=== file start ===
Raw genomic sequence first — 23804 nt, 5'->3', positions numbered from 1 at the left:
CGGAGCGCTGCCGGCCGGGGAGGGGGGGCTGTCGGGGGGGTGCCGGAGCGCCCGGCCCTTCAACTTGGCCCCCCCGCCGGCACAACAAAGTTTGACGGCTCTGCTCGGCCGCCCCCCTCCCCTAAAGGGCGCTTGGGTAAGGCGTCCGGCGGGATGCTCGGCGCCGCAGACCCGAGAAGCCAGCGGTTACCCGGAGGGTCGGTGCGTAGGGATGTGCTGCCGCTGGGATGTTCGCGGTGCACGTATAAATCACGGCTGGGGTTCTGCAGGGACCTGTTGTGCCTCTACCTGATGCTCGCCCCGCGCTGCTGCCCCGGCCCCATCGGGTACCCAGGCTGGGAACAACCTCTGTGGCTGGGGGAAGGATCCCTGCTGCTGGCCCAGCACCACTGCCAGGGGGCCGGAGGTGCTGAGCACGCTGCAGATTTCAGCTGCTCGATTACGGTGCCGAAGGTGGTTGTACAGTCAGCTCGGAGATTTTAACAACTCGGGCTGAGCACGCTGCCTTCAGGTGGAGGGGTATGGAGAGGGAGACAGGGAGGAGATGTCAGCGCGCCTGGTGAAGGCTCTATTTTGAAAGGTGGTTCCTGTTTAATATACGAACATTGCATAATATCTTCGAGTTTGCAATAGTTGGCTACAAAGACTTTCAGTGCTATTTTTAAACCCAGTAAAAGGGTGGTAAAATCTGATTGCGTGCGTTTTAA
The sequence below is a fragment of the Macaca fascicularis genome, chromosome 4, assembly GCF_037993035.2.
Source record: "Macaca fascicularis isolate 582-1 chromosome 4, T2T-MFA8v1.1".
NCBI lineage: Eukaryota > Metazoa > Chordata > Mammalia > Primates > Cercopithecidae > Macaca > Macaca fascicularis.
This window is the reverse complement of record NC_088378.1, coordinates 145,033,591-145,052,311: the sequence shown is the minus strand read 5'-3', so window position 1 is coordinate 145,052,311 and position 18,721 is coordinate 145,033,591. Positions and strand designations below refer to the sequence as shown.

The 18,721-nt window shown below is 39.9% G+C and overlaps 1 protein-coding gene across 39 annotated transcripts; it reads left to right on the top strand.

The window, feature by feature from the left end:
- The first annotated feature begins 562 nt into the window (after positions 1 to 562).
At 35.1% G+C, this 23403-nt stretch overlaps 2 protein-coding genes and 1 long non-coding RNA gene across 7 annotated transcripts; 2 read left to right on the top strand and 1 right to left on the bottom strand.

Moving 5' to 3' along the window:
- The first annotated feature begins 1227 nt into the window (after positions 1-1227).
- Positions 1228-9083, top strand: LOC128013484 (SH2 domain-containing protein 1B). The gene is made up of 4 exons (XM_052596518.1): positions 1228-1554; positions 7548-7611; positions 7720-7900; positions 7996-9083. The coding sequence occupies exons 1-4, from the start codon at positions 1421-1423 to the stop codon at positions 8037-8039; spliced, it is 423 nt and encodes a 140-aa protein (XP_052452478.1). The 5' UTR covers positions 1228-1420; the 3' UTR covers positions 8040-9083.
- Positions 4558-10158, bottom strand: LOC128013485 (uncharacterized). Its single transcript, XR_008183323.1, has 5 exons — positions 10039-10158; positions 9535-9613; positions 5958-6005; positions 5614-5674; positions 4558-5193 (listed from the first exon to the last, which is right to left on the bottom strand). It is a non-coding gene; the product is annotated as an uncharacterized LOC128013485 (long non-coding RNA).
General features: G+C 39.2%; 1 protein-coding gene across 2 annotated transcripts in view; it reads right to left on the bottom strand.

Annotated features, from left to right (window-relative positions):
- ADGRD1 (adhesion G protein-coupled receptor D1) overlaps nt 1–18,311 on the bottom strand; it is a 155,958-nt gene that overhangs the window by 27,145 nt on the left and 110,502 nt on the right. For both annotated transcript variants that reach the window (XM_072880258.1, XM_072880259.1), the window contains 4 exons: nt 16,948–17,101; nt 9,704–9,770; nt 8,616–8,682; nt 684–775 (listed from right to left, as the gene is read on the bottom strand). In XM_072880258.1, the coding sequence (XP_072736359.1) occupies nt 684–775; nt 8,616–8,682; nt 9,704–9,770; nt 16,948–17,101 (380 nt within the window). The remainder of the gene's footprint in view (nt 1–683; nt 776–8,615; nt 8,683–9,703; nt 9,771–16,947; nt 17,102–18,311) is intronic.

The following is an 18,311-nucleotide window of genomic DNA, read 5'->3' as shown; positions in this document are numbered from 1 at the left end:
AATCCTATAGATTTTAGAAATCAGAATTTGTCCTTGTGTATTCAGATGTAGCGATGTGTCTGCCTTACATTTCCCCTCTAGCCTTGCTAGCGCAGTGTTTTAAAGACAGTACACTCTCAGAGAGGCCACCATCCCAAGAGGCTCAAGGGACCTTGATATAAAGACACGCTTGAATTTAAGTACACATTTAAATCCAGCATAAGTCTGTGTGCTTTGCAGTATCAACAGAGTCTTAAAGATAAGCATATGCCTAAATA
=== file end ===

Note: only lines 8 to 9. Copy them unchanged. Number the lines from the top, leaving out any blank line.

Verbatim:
The window, feature by feature from the left end:
- The first annotated feature begins 562 nt into the window (after positions 1 to 562).